Assistant Professor of Communication Studies focuses on equity and inclusion in virtual learning

Dr. Angela Cirucci, Assistant Professor of Communication Studies

Angela Cirucci headshot

Tell us about the DEI research that you are doing:

I am currently analyzing data from an open-ended survey that focuses on Glassboro campus undergraduates and their experiences with virtual learning environments like Zoom and WebEx. In line with my research interests, I am exploring how the platforms’ designs have an impact on identity maintenance and performance, particularly for students that identify with marginalized communities. This includes variables like background choices (actual and virtual), display names, inclusion of pronouns, reactions, “camera readiness,” and so on. Previous research has found that people of color and LGBTQ youth are less likely to have consistent access to smartphones, computers, and Wi-Fi or to have the resources to obtain relevant skills. In addition, members of marginalized groups are less likely to feel comfortable within digital spaces generally, largely due to the fact that apps are often designed with the assumption that users are from privileged backgrounds. 

What made you want to undertake this work:

I have always been interested in the ways in which emerging adults build, maintain, and express their identities online. (And by always I mean since I was in high school and a frequent AOL chat room visitor!) It is not that people are different online than they are offline, but that online spaces provide specific interfaces, choices, and outcomes that work to steer users to have certain beliefs about others and themselves. Early research compared online identity-building within sites like MySpace to how a young adult may decorate their room. This analogy immediately came to my mind once most of us had to take our classes to a virtual format due to COVID. Now it is not so much that students are building their online spaces like a room, but instead their professors and classmates can now literally see the room they are in. Just being on camera, within an app, having to “play by the app’s rules,” no matter how much the professor attempts to make the class like an in-person class, necessarily changes the nature of the learning experience in a multitude of ways. Because members from marginalized communities have been found to be less comfortable in online spaces, the switch to online learning has already been found to be especially jolting for these students. Against this backdrop, I am interested in this work because I want to be able to make data-driven suggestions for providing more inclusive and engaging virtual learning experiences not only during the pandemic, but in the future as well. Just as in the offline world, online spaces are designed with the “normal” user imagined as identifying with stereotypically heteronormative identities. But, digital spaces arguably make these differences more visible, more felt, and more “objective” because they are tied to programming, computers, and “logical” thinking.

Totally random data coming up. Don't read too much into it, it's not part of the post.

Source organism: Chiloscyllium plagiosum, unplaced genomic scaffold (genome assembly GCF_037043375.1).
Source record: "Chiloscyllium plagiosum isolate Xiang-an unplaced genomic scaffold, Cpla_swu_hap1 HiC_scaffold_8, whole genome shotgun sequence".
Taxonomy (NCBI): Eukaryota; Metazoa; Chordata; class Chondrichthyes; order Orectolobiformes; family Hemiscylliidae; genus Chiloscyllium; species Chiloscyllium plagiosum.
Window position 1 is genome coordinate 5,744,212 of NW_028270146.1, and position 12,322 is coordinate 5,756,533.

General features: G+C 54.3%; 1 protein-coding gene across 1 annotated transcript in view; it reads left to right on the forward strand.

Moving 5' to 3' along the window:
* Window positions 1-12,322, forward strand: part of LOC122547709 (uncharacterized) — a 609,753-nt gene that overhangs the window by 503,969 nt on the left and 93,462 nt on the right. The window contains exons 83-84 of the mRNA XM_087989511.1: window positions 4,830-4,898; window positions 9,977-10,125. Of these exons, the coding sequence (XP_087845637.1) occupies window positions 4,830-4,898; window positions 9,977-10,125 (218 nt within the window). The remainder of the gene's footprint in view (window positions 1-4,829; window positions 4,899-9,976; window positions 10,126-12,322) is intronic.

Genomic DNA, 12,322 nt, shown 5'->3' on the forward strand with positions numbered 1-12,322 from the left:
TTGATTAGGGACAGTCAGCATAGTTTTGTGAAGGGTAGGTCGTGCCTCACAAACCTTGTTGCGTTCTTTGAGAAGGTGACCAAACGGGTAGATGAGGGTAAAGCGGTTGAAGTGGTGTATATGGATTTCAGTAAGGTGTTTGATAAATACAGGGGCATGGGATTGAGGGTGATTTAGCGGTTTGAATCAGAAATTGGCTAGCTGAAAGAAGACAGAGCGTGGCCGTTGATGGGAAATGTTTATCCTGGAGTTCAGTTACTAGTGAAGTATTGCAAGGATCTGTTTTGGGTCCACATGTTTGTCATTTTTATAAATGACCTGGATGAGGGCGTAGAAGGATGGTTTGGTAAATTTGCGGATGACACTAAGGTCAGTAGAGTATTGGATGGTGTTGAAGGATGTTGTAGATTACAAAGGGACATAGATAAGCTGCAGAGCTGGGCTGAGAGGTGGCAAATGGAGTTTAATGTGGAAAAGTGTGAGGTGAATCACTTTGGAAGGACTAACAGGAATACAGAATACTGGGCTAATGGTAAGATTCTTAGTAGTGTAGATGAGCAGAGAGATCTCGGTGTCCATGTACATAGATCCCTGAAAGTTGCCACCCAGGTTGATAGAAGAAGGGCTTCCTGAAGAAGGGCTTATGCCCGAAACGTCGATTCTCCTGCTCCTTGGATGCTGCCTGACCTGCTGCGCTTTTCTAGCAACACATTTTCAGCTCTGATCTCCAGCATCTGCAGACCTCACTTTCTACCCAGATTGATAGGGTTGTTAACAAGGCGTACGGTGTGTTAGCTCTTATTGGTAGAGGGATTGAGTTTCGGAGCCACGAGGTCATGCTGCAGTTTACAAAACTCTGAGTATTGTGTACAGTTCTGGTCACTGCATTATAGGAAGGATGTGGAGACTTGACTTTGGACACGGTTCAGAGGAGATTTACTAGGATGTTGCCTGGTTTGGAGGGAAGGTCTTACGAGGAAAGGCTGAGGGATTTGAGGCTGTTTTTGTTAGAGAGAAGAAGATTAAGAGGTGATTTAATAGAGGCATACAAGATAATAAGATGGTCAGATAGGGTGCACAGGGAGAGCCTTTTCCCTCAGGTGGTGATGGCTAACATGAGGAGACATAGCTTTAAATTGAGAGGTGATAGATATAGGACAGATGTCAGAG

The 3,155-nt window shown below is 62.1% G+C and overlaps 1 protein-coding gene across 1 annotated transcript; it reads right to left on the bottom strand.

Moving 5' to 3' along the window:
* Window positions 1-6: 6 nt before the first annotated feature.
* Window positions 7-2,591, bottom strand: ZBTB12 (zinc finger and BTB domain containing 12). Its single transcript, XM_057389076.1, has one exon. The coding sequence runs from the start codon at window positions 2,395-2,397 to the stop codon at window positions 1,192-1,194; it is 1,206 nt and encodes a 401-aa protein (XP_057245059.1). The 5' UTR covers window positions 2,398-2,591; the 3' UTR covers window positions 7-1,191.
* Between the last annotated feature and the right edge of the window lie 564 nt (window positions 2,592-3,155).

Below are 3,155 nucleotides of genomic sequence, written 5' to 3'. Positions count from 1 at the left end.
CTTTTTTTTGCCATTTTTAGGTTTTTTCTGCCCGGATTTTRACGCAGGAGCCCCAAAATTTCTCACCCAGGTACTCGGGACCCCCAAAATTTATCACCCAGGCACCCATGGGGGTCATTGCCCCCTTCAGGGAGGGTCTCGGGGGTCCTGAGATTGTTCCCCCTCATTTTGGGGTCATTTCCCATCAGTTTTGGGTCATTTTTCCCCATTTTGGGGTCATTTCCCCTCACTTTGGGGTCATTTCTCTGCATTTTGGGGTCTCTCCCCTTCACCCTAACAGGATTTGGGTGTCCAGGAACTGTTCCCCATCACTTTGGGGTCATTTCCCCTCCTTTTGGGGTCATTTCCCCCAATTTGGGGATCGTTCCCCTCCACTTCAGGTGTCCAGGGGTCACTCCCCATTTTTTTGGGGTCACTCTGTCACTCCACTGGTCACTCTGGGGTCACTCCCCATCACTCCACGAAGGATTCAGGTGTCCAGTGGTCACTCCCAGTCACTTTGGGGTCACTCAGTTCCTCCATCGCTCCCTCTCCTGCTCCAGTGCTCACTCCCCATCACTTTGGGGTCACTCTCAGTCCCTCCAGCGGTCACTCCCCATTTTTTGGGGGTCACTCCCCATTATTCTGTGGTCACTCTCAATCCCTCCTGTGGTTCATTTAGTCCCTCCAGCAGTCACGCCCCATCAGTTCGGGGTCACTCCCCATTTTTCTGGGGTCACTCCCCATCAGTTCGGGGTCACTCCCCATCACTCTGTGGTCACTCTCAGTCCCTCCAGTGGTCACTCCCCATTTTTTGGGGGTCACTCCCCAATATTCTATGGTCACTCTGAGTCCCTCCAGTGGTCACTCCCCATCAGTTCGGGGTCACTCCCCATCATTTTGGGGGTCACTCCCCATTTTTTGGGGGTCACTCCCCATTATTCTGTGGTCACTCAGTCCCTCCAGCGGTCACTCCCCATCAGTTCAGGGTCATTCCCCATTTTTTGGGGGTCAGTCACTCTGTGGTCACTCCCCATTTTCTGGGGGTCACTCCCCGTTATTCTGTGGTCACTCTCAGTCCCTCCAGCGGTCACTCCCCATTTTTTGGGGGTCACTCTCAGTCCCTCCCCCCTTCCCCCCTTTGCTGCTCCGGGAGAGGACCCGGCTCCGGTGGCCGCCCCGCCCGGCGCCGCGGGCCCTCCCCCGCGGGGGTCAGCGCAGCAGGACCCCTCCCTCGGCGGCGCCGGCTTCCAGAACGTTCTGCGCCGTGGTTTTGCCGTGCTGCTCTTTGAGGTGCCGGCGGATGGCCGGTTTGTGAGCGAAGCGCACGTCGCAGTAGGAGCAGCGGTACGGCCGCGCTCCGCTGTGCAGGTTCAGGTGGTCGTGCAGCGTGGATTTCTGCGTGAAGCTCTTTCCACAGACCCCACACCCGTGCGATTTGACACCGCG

Why would our students at Rowan University be interested in this work:

 First, I think many students would be shocked to realized just how much the design of an app can lead users to think and act in certain ways. Whenever I talk about this with the students in my classes they are very intrigued by the topic and quickly realize just how powerful end-user interfaces can be. Second, it is no secret that students would like to be back in the physical classroom. However, while we remain mostly virtual for now, and some classes may still be in the future, in my experience students welcome any ideas to make their classmates feel included and comfortable. 

Is there anything else you’d like to tell us about your work?

 The best part of my research is getting to hear from students and then trying to implement change based on their views and needs! I hope to present my findings and recommendations in the near future!!